Kenny Burrell and Andy Warhol: Tone Poet & Design Master

Fifties, Jazz

The re-issue of Kenny Burrell’s Blue Note 1543 album in the audiophile series Tone Poet finally got its release. At first it was planned for June, but boy, it was worth the wait. What a brilliant release this is, both in regards of music production as of the packaging.

The great Reid Miles and Andy Warhol cover design was treated with the utmost respect. All releases in the Tone Poet series are packed in a sturdy and glossy gatefold cover – even if the original was a single one – of top notch quality. Original cover art and liner notes are used. The inside of the gatefold contains photos by Blue Note’s co-owner Francis Wolff, who took shots of all artists during the recording sessions. He is regarded as one of the finest jazz photographers ever. The large portrait of Kenny Burrell that’s included was taken during the recording session of this album on March 12, 1956. It is a great addition to the Warhol cover art, although it is not the photo Warhol has used to create his drawing of Burrell. That was from an earlier session, I wrote about this in a previous post. Because this album consists of material recorded at various sessions with different personnel, unfortunately not all musicians could be pictured. The ones that made the selection are pianist Tommy Flanagan, saxophone player Frank Foster, bass player Oscar Pettiford shot together with the other Blue Note label owner Alfred Lion, and the band at a live gig in Cafe Bohemia in New York (of which one tune, Mexico City, is included).

The Andy Warhol and Reid Miles design looks fantastic on the sturdy and glossy cover of the Tone Poet release.

Great pictures shot during the recording sessions, by label owner and jazz photographer Francis Wolff.
The back cover and liner notes are identical to the original 1957 release, except of course for all necessary legal copy right and trade mark mentions, and the unavoidable bar code.
The classic Blue Note record label even mimics the “handwritten” 161 Lexingon address of the original release. But also here a line in small print with corporate and copy right information.
The new release next to my somewhat tattered original 1957 copy.

I do not have the credentials to offer you an elaborate and technical review of the production of this album. I unfortunately don’t have the best hearing anymore – damn you, tinnitus! – , nor is my record player and equipment very high end. But even I can tell you this release sounds fantastic and fresh. Rudy Van Gelder’s 1956 recording could have happened yesterday, so to say. Even the tune But Not For Me, Burrell solo on guitar, sounds as if he is playing in your living room.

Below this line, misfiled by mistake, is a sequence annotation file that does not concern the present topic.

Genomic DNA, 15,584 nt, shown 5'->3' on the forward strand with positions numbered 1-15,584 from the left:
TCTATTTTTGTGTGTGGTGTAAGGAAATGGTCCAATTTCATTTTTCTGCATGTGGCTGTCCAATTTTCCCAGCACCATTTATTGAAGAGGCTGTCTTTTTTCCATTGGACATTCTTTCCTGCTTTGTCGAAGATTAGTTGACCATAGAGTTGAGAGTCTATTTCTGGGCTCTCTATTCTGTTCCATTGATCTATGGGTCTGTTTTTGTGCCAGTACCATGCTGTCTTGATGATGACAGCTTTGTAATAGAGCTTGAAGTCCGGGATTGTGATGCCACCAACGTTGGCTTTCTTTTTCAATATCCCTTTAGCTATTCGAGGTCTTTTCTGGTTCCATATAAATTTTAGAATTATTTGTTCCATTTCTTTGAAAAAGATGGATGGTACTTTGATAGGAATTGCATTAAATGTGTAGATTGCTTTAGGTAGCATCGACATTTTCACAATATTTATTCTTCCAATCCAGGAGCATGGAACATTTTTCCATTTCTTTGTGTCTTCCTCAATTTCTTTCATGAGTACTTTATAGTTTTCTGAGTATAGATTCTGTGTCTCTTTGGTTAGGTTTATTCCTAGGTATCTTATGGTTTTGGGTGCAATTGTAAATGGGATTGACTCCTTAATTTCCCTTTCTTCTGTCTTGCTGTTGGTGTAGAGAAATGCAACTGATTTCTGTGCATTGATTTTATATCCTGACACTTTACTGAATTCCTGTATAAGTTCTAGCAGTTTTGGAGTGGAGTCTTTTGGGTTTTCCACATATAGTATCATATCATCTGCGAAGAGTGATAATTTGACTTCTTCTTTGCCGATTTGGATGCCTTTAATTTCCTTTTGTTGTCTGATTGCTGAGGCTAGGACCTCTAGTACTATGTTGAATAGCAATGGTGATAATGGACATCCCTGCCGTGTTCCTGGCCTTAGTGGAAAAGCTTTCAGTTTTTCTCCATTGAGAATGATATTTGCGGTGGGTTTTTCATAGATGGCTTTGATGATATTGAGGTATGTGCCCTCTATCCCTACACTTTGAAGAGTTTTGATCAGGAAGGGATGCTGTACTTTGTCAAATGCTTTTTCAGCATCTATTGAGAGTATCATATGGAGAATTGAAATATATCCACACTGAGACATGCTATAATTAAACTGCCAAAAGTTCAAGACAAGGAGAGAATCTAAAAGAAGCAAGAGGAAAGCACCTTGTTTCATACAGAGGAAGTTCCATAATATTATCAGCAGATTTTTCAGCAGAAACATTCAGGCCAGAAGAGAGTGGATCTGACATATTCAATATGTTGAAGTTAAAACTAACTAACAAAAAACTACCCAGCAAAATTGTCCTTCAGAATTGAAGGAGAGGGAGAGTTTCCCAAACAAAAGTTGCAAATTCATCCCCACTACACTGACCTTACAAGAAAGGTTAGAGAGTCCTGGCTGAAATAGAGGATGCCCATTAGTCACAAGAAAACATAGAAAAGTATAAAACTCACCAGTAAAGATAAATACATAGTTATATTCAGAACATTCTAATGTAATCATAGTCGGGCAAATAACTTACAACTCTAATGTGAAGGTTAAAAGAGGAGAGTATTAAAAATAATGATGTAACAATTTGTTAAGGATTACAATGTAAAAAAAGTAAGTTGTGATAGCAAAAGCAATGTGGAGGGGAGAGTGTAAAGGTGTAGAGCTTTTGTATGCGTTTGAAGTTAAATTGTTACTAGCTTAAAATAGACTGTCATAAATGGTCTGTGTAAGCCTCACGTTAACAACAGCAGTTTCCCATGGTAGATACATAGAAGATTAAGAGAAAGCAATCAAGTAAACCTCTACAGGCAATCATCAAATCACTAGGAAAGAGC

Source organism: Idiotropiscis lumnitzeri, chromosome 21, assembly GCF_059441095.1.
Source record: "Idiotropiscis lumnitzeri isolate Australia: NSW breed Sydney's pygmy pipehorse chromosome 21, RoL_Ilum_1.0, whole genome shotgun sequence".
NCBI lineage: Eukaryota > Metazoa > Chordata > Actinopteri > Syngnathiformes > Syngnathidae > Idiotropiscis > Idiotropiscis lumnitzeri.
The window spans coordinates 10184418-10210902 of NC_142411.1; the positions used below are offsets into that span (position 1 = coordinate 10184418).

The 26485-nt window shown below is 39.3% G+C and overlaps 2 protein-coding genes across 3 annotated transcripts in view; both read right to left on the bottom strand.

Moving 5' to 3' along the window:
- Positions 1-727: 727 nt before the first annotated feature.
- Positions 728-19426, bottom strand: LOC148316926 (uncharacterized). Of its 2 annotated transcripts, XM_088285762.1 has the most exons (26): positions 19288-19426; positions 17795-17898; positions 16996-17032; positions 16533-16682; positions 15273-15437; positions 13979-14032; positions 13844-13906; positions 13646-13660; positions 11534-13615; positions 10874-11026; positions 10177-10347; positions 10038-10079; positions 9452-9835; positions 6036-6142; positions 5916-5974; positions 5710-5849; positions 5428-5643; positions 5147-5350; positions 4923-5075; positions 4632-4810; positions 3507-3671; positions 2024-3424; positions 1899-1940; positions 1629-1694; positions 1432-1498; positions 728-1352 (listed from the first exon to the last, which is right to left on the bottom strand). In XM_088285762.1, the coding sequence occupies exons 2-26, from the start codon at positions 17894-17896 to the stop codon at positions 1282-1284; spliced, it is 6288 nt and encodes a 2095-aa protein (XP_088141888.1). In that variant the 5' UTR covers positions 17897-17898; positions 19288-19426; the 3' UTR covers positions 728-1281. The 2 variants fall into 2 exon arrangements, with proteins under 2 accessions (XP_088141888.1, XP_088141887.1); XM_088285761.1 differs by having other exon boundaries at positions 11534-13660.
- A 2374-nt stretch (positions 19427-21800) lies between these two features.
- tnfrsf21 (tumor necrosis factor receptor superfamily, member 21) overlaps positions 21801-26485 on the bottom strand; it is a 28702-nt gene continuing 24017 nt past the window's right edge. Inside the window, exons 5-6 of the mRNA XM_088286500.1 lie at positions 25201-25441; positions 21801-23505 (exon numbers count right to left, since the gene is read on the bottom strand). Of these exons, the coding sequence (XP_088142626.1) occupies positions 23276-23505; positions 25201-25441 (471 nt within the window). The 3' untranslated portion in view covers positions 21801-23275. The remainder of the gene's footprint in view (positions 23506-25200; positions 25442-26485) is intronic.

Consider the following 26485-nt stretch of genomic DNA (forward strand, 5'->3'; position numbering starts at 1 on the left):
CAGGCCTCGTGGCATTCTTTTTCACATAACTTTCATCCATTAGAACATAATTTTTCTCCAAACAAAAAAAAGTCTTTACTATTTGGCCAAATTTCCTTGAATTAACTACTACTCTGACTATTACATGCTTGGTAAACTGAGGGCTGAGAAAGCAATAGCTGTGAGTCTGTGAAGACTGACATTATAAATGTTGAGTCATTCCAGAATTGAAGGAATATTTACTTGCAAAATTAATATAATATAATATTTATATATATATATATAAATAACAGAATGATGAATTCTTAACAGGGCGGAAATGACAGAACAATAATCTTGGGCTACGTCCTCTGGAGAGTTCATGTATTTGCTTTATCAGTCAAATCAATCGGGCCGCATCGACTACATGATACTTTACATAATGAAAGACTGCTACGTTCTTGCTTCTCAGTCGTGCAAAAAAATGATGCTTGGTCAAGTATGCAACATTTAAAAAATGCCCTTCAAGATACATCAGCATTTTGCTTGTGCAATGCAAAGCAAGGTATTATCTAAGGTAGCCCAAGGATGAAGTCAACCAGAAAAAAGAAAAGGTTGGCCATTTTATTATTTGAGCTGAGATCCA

Allow me to repeat myself: this is a fantastic release. I don’t usually buy recent re-releases of albums with Warhol cover art (Aretha on green vinyl, Loredana Bertè on white vinyl, Liza Minnelli on pink transparent vinyl? Nah. Pass!) But this Kenny Burrell makes me soooooo happy. This is a must have.

Recorded in 1956 by the notorious engineer Rudy Van Gelder.

5 thoughts on “Kenny Burrell and Andy Warhol: Tone Poet & Design Master”

  1. Thank you for this review, Guy. I generally don’t bother with reissues either and had thought that I would pass on this one. However, I changed my mind after reading your post and ordered it.

    Liked by 1 person

  2. There seems to be a range of opinions on the Tone Poet re-issues. I have 5 or 6 and they all sound fantastic, so who knows? I was listening to Stanley Turrentine’s Hustlin’ this morning, with Shirley Scott and Kenny Burrell. Marvellous.

    This is such a wonderful AW cover.

    Liked by 1 person

    • Hi Bruce! The only other Tone Poet I have is the new issue of Coltrane’s brilliant album Blue Train, mono. It sounds great! But so does the version I already had, a Japanese stereo press from mid Seventies. I honestly can’t say if the Tone Poet is better. I absolute luuuuuv Coltrane and enormously enjoy spinning his records, but as I wrote in my blog post I don’t think my ears are refined enough for writing about the subtle differences in pressings. That’s probably why I wisely stick to a blog on cover art! 😉

      Liked by 2 people

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